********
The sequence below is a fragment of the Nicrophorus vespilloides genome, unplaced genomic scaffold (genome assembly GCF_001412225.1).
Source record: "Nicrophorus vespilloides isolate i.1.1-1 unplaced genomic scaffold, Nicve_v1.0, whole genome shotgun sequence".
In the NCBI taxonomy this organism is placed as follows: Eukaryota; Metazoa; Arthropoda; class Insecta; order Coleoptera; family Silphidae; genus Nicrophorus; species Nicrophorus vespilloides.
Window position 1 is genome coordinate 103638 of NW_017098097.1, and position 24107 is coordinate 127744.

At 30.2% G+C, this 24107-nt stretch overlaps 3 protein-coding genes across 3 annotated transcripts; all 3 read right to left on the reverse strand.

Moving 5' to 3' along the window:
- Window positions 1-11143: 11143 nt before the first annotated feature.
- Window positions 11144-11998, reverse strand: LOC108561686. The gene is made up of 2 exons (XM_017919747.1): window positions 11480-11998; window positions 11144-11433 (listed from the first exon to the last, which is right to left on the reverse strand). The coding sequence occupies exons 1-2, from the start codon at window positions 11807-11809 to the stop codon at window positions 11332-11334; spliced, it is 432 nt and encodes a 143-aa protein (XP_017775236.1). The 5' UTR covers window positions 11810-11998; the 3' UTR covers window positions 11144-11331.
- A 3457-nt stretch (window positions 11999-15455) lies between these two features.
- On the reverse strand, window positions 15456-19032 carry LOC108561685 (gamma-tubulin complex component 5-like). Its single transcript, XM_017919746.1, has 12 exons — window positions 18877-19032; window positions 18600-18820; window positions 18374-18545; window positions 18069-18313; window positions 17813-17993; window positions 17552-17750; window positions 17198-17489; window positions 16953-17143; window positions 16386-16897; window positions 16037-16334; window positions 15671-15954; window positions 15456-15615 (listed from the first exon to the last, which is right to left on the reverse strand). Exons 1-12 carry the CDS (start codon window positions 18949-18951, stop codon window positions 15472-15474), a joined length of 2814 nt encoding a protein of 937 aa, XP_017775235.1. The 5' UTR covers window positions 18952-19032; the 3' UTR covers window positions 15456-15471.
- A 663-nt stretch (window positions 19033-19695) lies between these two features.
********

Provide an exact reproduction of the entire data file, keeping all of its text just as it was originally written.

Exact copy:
The sequence below is a fragment of the Nicrophorus vespilloides genome, unplaced genomic scaffold (genome assembly GCF_001412225.1).
Source record: "Nicrophorus vespilloides isolate i.1.1-1 unplaced genomic scaffold, Nicve_v1.0, whole genome shotgun sequence".
In the NCBI taxonomy this organism is placed as follows: Eukaryota; Metazoa; Arthropoda; class Insecta; order Coleoptera; family Silphidae; genus Nicrophorus; species Nicrophorus vespilloides.
Window position 1 is genome coordinate 103638 of NW_017098097.1, and position 24107 is coordinate 127744.

At 30.2% G+C, this 24107-nt stretch overlaps 3 protein-coding genes across 3 annotated transcripts; all 3 read right to left on the reverse strand.

Moving 5' to 3' along the window:
- Window positions 1-11143: 11143 nt before the first annotated feature.
- Window positions 11144-11998, reverse strand: LOC108561686. The gene is made up of 2 exons (XM_017919747.1): window positions 11480-11998; window positions 11144-11433 (listed from the first exon to the last, which is right to left on the reverse strand). The coding sequence occupies exons 1-2, from the start codon at window positions 11807-11809 to the stop codon at window positions 11332-11334; spliced, it is 432 nt and encodes a 143-aa protein (XP_017775236.1). The 5' UTR covers window positions 11810-11998; the 3' UTR covers window positions 11144-11331.
- A 3457-nt stretch (window positions 11999-15455) lies between these two features.
- On the reverse strand, window positions 15456-19032 carry LOC108561685 (gamma-tubulin complex component 5-like). Its single transcript, XM_017919746.1, has 12 exons — window positions 18877-19032; window positions 18600-18820; window positions 18374-18545; window positions 18069-18313; window positions 17813-17993; window positions 17552-17750; window positions 17198-17489; window positions 16953-17143; window positions 16386-16897; window positions 16037-16334; window positions 15671-15954; window positions 15456-15615 (listed from the first exon to the last, which is right to left on the reverse strand). Exons 1-12 carry the CDS (start codon window positions 18949-18951, stop codon window positions 15472-15474), a joined length of 2814 nt encoding a protein of 937 aa, XP_017775235.1. The 5' UTR covers window positions 18952-19032; the 3' UTR covers window positions 15456-15471.
- A 663-nt stretch (window positions 19033-19695) lies between these two features.